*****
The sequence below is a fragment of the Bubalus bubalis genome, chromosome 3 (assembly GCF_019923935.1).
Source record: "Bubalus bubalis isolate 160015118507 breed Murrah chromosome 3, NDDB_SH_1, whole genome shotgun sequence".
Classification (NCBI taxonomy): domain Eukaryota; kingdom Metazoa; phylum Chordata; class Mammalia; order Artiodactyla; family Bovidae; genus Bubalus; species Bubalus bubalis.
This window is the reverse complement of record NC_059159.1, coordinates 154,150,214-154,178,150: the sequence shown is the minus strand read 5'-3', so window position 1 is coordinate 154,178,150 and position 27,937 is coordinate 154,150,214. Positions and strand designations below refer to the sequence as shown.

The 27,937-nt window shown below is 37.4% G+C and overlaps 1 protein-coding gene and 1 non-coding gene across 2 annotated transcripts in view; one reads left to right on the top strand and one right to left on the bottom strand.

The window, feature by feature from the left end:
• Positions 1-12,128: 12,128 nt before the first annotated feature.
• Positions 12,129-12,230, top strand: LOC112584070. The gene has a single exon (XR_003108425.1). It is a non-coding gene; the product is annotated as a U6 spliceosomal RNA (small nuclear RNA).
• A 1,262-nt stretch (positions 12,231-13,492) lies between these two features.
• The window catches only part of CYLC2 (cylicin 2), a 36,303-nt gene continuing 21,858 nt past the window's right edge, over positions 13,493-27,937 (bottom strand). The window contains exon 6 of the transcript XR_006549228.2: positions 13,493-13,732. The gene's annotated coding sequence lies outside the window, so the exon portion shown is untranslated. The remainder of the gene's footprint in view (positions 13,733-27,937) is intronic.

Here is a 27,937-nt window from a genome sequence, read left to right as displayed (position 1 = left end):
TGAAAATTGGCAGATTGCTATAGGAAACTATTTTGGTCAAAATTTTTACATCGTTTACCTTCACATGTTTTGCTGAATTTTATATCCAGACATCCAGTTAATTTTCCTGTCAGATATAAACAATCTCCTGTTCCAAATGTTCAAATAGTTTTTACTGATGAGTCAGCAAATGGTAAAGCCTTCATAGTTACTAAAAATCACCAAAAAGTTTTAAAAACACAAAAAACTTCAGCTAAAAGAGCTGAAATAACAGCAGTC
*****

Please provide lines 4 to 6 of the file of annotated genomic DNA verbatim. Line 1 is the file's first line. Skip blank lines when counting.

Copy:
This window is the reverse complement of record NC_059159.1, coordinates 154,150,214-154,178,150: the sequence shown is the minus strand read 5'-3', so window position 1 is coordinate 154,178,150 and position 27,937 is coordinate 154,150,214. Positions and strand designations below refer to the sequence as shown.

The 27,937-nt window shown below is 37.4% G+C and overlaps 1 protein-coding gene and 1 non-coding gene across 2 annotated transcripts in view; one reads left to right on the top strand and one right to left on the bottom strand.

The window, feature by feature from the left end: